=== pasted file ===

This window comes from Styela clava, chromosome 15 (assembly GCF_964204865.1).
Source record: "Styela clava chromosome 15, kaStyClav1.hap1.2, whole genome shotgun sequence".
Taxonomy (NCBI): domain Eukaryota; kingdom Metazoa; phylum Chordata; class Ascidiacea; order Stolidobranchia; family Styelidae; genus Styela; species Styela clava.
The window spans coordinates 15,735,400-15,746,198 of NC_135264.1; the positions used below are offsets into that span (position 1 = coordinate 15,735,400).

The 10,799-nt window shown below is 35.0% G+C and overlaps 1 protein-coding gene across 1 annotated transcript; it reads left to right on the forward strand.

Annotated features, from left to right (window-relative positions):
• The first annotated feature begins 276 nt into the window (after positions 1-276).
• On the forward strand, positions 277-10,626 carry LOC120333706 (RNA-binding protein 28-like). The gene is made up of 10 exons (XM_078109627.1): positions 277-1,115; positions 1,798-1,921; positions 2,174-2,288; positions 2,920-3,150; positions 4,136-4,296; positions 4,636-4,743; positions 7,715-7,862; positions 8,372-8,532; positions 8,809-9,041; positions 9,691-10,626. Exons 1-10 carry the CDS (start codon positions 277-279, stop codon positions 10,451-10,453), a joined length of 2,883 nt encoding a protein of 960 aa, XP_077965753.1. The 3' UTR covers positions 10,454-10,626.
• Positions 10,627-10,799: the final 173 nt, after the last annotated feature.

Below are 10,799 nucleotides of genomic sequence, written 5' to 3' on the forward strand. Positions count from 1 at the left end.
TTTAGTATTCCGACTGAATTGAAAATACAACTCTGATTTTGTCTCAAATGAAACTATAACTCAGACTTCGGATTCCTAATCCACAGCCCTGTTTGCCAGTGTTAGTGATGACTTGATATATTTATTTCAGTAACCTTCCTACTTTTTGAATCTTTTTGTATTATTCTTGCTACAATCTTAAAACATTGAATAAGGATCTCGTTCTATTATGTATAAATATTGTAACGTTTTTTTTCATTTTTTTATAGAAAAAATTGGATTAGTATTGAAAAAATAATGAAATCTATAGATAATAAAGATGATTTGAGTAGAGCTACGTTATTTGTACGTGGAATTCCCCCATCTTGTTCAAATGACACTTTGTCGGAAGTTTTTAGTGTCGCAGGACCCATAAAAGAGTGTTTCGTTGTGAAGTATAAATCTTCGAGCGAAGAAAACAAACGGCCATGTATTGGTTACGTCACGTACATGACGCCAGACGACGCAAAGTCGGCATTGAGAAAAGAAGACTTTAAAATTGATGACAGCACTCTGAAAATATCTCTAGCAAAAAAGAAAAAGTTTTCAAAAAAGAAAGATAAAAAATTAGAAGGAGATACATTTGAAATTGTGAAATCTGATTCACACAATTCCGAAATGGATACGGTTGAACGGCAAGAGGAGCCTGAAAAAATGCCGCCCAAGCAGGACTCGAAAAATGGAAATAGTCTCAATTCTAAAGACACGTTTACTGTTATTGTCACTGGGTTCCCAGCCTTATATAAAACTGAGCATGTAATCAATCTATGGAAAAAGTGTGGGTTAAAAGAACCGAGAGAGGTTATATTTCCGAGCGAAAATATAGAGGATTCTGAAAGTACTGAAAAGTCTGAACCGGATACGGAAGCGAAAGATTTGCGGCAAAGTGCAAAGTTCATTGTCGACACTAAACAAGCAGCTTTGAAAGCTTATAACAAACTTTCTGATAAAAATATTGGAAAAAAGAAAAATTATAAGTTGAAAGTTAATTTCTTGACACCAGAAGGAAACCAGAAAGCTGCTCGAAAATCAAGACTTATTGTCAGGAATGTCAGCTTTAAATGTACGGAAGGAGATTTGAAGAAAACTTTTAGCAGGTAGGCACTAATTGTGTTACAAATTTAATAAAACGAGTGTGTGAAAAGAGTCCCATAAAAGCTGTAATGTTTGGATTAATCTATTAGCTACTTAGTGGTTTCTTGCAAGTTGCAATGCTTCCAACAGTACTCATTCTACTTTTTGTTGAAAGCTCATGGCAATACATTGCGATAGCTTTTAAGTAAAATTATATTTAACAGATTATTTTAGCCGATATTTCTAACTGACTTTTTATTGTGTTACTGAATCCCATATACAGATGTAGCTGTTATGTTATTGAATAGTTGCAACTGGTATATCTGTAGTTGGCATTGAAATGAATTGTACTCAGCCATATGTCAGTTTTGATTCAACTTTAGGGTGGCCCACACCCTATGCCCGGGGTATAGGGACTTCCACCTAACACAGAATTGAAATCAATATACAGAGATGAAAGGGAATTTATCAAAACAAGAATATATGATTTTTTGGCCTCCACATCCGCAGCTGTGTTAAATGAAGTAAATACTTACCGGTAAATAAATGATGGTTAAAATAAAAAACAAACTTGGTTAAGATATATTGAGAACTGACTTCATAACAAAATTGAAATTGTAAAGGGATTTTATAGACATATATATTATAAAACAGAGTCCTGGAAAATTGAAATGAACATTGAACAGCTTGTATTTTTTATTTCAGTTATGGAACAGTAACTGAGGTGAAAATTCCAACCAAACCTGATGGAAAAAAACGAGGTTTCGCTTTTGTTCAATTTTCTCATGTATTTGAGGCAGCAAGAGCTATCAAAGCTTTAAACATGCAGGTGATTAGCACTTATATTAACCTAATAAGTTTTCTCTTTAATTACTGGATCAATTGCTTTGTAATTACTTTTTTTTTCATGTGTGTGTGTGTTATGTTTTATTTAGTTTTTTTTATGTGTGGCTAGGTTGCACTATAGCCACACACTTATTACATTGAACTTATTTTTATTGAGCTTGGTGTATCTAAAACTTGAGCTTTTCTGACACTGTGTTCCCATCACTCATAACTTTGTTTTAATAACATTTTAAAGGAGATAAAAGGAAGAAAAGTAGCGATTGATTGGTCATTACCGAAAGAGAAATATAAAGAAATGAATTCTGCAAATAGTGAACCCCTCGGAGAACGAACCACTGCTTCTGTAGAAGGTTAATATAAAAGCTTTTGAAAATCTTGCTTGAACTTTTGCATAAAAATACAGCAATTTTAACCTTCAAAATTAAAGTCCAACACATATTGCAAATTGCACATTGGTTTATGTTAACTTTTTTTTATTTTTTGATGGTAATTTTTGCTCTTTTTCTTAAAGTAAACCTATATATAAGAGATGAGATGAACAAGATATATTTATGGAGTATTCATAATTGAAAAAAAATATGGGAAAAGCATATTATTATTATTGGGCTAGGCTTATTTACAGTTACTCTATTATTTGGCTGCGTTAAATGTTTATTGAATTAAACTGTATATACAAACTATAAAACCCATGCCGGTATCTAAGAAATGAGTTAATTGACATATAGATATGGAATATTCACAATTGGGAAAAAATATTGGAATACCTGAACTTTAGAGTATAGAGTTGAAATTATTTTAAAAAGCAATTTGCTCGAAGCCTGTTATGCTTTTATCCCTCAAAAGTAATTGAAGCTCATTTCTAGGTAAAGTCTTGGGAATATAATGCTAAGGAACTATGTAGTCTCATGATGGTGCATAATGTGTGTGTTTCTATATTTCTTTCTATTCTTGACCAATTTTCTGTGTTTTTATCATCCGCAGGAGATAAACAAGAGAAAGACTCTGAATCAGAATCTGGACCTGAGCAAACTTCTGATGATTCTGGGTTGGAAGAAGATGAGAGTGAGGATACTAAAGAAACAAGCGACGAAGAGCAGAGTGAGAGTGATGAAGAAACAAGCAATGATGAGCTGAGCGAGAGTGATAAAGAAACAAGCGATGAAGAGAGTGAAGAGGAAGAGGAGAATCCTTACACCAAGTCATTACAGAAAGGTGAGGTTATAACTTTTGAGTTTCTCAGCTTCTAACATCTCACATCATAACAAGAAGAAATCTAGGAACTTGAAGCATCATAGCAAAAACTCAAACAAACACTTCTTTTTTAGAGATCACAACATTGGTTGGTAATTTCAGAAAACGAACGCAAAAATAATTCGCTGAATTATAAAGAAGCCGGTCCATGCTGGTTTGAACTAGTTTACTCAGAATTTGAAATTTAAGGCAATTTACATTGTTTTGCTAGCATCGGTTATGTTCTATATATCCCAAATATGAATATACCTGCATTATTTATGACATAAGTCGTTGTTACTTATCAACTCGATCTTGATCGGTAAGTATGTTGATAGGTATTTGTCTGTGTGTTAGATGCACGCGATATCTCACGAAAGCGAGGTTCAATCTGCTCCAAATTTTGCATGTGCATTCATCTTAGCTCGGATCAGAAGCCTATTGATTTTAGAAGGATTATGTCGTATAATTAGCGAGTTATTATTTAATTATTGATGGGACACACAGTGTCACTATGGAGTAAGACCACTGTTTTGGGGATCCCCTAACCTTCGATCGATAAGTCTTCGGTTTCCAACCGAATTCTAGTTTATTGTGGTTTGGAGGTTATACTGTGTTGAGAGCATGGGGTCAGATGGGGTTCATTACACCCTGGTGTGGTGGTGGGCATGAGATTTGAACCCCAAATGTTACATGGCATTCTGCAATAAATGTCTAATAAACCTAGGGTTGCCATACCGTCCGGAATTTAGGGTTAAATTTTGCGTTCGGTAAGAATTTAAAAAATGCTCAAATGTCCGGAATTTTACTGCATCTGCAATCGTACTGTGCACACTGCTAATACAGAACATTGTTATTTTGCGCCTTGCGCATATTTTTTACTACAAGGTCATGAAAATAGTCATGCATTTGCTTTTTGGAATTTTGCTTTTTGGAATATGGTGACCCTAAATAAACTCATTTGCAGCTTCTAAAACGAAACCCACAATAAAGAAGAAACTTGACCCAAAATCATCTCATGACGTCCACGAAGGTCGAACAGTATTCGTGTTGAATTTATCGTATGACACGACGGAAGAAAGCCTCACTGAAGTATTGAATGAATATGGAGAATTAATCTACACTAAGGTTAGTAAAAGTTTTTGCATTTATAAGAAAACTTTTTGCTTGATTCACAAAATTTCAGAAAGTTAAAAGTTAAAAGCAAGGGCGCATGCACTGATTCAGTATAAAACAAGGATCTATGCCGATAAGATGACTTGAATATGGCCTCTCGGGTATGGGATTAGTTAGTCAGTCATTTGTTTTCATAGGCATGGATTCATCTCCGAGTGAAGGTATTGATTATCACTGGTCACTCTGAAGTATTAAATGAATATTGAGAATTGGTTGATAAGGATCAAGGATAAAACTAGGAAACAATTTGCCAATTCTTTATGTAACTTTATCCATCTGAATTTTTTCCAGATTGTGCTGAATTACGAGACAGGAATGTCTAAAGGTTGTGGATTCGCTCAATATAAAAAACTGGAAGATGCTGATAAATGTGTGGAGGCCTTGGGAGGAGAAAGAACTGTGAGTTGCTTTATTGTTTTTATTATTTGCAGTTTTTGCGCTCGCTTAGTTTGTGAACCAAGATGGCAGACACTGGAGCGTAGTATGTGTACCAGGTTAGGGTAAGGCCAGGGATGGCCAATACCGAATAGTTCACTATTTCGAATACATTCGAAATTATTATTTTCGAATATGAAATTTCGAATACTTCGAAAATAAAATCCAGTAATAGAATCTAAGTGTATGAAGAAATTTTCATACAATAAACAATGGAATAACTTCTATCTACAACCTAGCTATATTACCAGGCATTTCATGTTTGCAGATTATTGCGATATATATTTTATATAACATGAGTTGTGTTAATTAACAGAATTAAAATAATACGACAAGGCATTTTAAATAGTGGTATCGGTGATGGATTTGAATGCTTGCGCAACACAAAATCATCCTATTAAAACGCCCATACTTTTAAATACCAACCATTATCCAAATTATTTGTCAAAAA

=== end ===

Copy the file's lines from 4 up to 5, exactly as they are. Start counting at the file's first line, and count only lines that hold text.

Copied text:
The window spans coordinates 15,735,400-15,746,198 of NC_135264.1; the positions used below are offsets into that span (position 1 = coordinate 15,735,400).

The 10,799-nt window shown below is 35.0% G+C and overlaps 1 protein-coding gene across 1 annotated transcript; it reads left to right on the forward strand.